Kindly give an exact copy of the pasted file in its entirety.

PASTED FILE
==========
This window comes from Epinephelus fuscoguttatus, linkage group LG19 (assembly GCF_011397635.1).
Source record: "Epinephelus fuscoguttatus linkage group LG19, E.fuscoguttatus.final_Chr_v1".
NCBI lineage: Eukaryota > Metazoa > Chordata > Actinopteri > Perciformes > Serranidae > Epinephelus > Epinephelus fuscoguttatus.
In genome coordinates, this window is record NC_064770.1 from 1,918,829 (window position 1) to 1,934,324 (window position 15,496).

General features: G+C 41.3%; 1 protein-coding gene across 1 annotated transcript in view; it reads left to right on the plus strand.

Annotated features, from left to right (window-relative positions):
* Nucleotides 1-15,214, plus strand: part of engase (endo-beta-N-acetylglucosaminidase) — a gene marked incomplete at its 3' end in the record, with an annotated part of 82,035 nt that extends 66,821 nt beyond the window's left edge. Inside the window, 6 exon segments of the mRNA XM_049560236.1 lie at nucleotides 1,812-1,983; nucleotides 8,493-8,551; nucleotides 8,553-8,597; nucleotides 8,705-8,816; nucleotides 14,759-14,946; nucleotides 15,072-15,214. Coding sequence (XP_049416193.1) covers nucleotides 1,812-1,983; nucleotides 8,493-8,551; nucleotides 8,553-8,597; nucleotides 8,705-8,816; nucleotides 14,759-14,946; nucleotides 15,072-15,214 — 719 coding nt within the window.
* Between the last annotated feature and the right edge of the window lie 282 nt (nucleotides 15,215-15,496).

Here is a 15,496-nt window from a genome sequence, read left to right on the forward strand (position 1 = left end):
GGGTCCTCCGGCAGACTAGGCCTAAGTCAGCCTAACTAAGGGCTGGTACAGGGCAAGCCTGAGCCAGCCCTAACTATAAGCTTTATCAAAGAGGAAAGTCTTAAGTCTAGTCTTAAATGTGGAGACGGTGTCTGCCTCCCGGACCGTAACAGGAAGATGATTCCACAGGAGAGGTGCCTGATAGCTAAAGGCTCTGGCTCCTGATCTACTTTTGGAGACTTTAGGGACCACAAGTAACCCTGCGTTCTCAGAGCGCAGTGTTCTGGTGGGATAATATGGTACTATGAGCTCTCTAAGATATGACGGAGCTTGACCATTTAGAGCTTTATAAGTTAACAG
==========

This window comes from Epinephelus fuscoguttatus, linkage group LG19 (assembly GCF_011397635.1).
Source record: "Epinephelus fuscoguttatus linkage group LG19, E.fuscoguttatus.final_Chr_v1".
NCBI lineage: Eukaryota > Metazoa > Chordata > Actinopteri > Perciformes > Serranidae > Epinephelus > Epinephelus fuscoguttatus.
In genome coordinates, this window is record NC_064770.1 from 1,918,829 (window position 1) to 1,934,324 (window position 15,496).

General features: G+C 41.3%; 1 protein-coding gene across 1 annotated transcript in view; it reads left to right on the plus strand.

Annotated features, from left to right (window-relative positions):
* Nucleotides 1-15,214, plus strand: part of engase (endo-beta-N-acetylglucosaminidase) — a gene marked incomplete at its 3' end in the record, with an annotated part of 82,035 nt that extends 66,821 nt beyond the window's left edge. Inside the window, 6 exon segments of the mRNA XM_049560236.1 lie at nucleotides 1,812-1,983; nucleotides 8,493-8,551; nucleotides 8,553-8,597; nucleotides 8,705-8,816; nucleotides 14,759-14,946; nucleotides 15,072-15,214. Coding sequence (XP_049416193.1) covers nucleotides 1,812-1,983; nucleotides 8,493-8,551; nucleotides 8,553-8,597; nucleotides 8,705-8,816; nucleotides 14,759-14,946; nucleotides 15,072-15,214 — 719 coding nt within the window.
* Between the last annotated feature and the right edge of the window lie 282 nt (nucleotides 15,215-15,496).

Here is a 15,496-nt window from a genome sequence, read left to right on the forward strand (position 1 = left end):
GGGTCCTCCGGCAGACTAGGCCTAAGTCAGCCTAACTAAGGGCTGGTACAGGGCAAGCCTGAGCCAGCCCTAACTATAAGCTTTATCAAAGAGGAAAGTCTTAAGTCTAGTCTTAAATGTGGAGACGGTGTCTGCCTCCCGGACCGTAACAGGAAGATGATTCCACAGGAGAGGTGCCTGATAGCTAAAGGCTCTGGCTCCTGATCTACTTTTGGAGACTTTAGGGACCACAAGTAACCCTGCGTTCTCAGAGCGCAGTGTTCTGGTGGGATAATATGGTACTATGAGCTCTCTAAGATATGACGGAGCTTGACCATTTAGAGCTTTATAAGTTAACAG